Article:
I write this from home while caring for a sick child. She has a cold, a garden variety cold, but she clearly needs a day of rest rather than a sick slog through school. Adjusting my schedule on the fly, I’m particularly focused on Minnesota’s healthcare needs.
It’s been a challenging healthcare reform week in Minnesota. The usual conservative oppositional intransigence was kicked up a notch with the latest attempt to kill federal healthcare reform’s implementation in our state. My regular low-grade frustration is tipping into a light boil.
Conservative policy advocates oppose healthcare reform. Sure, they give lip service to efficient markets as the best service and insurance delivery mechanism but, as a practical matter, they oppose healthcare reform and work to preserve the status quo. The status quo is not affordable healthcare. And, if there’s anything we really need right now, it’s accessible, affordable healthcare.
Minnesotans regularly and reliably experience conservative opposition at the state and federal levels. Minnesota State Senator David Hann (R-Eden Prairie) chiefly leads the conservative opposition to healthcare reform, using a legislative procedural maneuver to block Governor Dayton from using federal funds to begin establishing a state health insurance exchange.
Hann claims that he’s acting in Minnesota’s, and, presumably America’s, best interests by seeking additional legislative review of the federal grant expenditure process. In truth, he’s attempting to gum up the process, delaying public access to pooled health insurance purchasing. It’s part of the national conservative strategy to challenge federal healthcare reform, attacking implementation at every level.
This position emerges from two tenets: an oppositional political culture and traditional conservative desire to use government to protect wealth’s interests. The first serves to subversively advance the interests of the second.
Oppositional culture is the easy part. It’s the idea that, whatever it is, they’re against it. Conservative communications strategy deliberately plays on popular discontent, expressing outrage and finding fault in every policy and procedure that doesn’t flow from their side. It connects with people who believe that their lives are less advantaged than they should be. Those frustrated folks are easy pickings for conservative policy advocates eager to manipulate discontent.
Even when conservatives hold executive office or legislative majorities, elected leaders still seem more comfortable acting as political outsiders rather officials charged with leading our state. The problem with opposing everything is that, eventually, nothing gets done. But, that’s the whole point of conservative strategy.
Just this week, the Minnesota health insurance exchange task force met. The insurance exchange will function as a price and services comparison source, helping consumers better understand their options. Governor Dayton reserved two task force seats for Republican majority caucus legislators but no conservative leaders bothered to attend. They oppose healthcare reform and the insurance exchange—even a planning task force—is healthcare reform so they’re against it.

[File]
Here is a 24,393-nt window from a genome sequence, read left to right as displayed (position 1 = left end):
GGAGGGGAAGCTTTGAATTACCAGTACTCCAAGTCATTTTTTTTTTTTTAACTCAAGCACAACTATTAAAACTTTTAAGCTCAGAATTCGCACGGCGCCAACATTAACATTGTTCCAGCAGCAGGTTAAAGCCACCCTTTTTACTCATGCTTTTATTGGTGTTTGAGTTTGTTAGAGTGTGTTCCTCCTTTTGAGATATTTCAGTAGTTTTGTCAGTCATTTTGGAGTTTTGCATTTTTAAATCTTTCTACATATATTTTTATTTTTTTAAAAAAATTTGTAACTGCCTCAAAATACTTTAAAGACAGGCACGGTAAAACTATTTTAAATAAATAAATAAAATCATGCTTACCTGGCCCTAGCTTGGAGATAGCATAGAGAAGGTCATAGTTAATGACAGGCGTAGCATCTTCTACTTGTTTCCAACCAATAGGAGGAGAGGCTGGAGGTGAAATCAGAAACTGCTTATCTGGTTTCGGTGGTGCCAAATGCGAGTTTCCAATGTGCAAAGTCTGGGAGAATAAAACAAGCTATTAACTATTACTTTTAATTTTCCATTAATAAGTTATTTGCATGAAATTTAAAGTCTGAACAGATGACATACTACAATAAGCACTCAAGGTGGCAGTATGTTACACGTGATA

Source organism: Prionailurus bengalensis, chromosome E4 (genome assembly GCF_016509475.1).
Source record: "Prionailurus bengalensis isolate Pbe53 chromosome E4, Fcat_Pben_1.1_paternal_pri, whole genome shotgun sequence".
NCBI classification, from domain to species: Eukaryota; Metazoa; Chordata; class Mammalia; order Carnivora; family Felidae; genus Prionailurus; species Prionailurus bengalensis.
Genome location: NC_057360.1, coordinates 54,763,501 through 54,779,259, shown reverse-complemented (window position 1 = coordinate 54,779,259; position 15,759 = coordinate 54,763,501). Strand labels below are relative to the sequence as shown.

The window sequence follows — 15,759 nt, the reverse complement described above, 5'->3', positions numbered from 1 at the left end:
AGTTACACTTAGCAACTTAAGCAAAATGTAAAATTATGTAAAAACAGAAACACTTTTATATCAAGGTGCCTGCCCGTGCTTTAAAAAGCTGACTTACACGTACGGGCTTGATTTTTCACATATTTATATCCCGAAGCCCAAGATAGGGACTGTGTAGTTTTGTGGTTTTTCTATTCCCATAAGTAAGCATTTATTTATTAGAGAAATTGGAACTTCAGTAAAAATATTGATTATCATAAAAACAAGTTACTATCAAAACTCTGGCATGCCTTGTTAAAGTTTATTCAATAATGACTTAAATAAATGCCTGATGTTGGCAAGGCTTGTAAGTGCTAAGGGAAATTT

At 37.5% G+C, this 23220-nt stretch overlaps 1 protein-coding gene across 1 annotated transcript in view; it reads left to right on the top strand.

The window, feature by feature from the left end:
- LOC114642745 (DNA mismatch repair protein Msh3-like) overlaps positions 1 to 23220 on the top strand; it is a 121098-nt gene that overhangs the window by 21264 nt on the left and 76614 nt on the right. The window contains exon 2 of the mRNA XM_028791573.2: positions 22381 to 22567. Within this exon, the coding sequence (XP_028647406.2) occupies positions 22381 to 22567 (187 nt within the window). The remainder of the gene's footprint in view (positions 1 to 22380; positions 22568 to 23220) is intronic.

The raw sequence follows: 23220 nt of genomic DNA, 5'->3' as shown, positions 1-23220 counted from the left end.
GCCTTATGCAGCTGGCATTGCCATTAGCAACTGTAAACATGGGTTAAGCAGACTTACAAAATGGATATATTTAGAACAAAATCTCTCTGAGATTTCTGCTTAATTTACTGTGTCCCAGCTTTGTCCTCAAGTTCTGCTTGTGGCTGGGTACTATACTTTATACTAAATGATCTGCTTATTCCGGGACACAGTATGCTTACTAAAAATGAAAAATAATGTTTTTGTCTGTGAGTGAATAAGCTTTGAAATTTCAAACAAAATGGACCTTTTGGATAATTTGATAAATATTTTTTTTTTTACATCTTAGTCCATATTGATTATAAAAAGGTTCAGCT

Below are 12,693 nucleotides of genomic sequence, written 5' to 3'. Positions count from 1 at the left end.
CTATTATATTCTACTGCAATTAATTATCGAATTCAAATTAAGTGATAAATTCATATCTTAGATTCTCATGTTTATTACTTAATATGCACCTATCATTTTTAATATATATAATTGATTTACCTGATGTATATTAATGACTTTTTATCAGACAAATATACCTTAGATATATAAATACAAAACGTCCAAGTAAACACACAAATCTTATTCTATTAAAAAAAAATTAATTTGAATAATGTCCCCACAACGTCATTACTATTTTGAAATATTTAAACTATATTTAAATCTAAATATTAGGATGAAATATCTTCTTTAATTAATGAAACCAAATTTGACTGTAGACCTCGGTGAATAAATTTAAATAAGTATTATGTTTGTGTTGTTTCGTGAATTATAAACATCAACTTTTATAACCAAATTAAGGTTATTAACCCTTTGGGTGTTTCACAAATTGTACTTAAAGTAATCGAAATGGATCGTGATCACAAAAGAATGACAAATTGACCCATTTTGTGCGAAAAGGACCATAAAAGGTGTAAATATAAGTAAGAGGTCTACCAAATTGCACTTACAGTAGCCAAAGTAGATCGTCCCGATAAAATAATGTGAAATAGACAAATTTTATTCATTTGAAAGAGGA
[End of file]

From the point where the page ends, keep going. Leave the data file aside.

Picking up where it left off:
It’s increasingly apparent to me that spiraling healthcare costs are holding Minnesota back. While inflation remains low, healthcare costs continue increasing. Granted, the rate has slowed due to the economic recession and molasses-slow recovery but it still out-paces other cost increases. Realizing affordable healthcare means taking some dramatically different steps.
This is the central premise behind federal healthcare reform and its state-facilitated implementation. Sure, there’s an increase in federal regulation regarding service delivery and financial oversight but the key idea is that every American has a health insurance policy.
While conservatives are quick to paint this policy as government intrusion into private lives, the idea of creating a large shared-risk pool is as old as the insurance industry. It’s a moderate, mainstream idea. In fact, as affordable healthcare solutions go, it’s not particularly imaginative. Germany and Holland, for example, have used versions of this model for several generations.
Unsurprisingly, conservatives are manipulating their oppositional culture to protect the status quo. They would rather prevent us from cooperatively working together, forcing us to compete individually for health insurance. It’s a great deal for insurance companies but a horrible proposition for the rest of us.
The late Senator Paul Wellstone said, “We all do better when we all do better.” This is especially true with healthcare. Minnesota’s competitive advantage and prosperity flow from an educated, flexible and healthy workforce. We are, quite literally, money ahead by expanding affordable healthcare. Getting there, however, requires changing the way we do some things.
Affordable healthcare moves Minnesota forward. It creates family and community stability. When we work together, the outcome is greater than the sum of its parts. Opposing healthcare reform puts the interests of a wealthy few ahead of the vast majority of Minnesotans. It’s an unhealthy, unwise direction. We don’t need to be held back; we need to move ahead.